The lucky factor in Die Hard 2 was craft of director Renny Harlin. At the time, Harlin was only credited with directing one movie, which was Nightmare on Elm Street 4. It may have been a somewhat risk taking choice, but Harlin turned out to be just as an impressive as John McTiernan was with the first Die Hard. Harlin is a master at maintaining thrills at nearly every minute and stupendous action scenes in addition. Such sequences as McClane pulling his way out of sewer on a runway with a landing jet fast approaching, followed by a duel with the villains in which McClane ejects himself out of a cockpit full of grenades (the most awe-inspiring scene, I might add), a chase between dueling snowmobiles, and a gasp-for-breath, all out climax battle on the wing of a moving plane all display Harlin’s show-stopping quality. Harlin would then go on to direct more fierce thrillers such as Cliffhanger and Deep Blue Sea.

Die Hard 2 is another standout installment in an outstanding movie series that really deserves its place as one of the greatest entertainments ever brought to the screen, and this particular Die Hard will likely have you shouting “yippie ki-yay” at its end.

Video ****

The folks at Fox fire up yet another striking DVD transfer to Die for. Fox has pretty much illustrated how to go back and fix up early DVD releases with this new Die Hard Ultimate Collection. The transfer for Die Hard 2 is a stellar Fox quality. This anamorphic presentation includes a superbly sharp and clear image, which has zero flaws even in its many darkly lit scenes. The many action sequences, and many visual effects ignite the screen with technical DVD power.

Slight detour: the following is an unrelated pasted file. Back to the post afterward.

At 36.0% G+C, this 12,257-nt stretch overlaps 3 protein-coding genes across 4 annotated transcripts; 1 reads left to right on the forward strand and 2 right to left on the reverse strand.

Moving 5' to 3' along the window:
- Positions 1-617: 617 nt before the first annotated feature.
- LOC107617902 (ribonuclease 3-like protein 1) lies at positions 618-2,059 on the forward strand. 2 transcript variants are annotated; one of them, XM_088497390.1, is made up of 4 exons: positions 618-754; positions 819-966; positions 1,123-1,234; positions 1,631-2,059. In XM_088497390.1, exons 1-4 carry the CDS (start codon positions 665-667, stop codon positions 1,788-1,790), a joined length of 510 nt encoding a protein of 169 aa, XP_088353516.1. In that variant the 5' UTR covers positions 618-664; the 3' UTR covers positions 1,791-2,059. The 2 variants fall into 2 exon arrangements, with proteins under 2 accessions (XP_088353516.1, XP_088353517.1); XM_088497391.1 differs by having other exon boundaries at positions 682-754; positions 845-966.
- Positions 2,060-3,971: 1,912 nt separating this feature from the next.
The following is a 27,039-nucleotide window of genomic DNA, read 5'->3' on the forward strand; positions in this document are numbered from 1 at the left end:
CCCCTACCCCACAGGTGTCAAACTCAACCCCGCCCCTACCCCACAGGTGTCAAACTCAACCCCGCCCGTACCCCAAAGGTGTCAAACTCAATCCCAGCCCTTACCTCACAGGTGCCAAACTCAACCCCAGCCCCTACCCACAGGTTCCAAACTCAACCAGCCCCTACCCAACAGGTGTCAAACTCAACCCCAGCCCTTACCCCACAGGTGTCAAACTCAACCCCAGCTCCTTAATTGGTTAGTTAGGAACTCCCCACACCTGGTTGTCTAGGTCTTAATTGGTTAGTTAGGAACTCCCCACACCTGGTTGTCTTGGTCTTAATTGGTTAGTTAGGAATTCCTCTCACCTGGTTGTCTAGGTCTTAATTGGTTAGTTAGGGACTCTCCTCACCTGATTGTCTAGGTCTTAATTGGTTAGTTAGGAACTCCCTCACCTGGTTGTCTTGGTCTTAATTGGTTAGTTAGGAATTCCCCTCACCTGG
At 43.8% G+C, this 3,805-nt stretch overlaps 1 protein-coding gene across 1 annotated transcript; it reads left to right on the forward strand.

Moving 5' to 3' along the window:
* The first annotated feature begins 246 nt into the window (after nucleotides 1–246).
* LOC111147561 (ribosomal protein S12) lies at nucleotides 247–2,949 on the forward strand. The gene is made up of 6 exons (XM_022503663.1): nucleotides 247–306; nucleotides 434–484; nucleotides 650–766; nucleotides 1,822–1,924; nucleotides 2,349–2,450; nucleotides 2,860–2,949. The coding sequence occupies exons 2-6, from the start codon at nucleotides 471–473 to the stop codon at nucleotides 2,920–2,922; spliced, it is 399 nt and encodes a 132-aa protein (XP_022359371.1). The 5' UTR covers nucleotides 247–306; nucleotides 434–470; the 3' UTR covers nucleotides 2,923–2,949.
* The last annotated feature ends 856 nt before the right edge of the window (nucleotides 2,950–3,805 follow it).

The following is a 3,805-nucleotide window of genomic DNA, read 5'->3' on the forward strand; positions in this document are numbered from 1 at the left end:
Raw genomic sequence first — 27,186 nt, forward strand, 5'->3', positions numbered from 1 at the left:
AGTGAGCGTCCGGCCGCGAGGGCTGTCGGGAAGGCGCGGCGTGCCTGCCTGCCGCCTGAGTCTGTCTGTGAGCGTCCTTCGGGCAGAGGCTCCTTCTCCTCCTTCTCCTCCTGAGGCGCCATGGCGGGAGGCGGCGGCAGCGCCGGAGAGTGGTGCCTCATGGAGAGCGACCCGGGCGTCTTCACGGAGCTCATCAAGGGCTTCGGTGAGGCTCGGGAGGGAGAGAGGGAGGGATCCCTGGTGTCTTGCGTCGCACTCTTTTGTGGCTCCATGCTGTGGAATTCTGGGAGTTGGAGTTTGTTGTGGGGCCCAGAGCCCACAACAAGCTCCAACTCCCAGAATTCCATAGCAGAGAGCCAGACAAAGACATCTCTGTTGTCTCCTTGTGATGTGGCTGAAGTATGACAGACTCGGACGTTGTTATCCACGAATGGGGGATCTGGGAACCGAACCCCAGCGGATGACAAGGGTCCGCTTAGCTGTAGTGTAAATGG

Audio ***

Perhaps the weakest audio transfer of the three movies, but certainly not a horrible sounding disc by any means. The 5.1 Dolby Digital track for Die Hard 2 suffers a bit in its first half hour, but then picks up fantastically well from that point on. The last half of the movie more than makes up for the flawed first half, as various loud explosions and immense gunfire pick up amazingly well. A DTS track is also included, and probably sounds a bit better, too.

Features ****

Fox wasn’t lying at all when they labeled this package “The Ultimate Collection”. Each disc gets its own share of fabulous extras, and the disc for Die Hard 2 is no exception. Included on disc one is a running commentary by director Renny Harlin, who always offers lots of insight into the process of making movies.

Disc 2 includes more explosive goodies, including three documentaries, The Making of Die Hard 2, which was made for the Fox network, the original 5 minute press kit, and a Villain’s Profile featurette. Also featured is an interview with director Renny Harlin, 4 deleted scenes, a storyboard sequence, a breakdown of visual effects sequences, and trailers and TV spots for the movie.

Summary:

Die Hard 2 makes for a perfect follow up to a landmark action movie. Without a doubt one of the best sequels to date, and pivotal point for director Renny Harlin.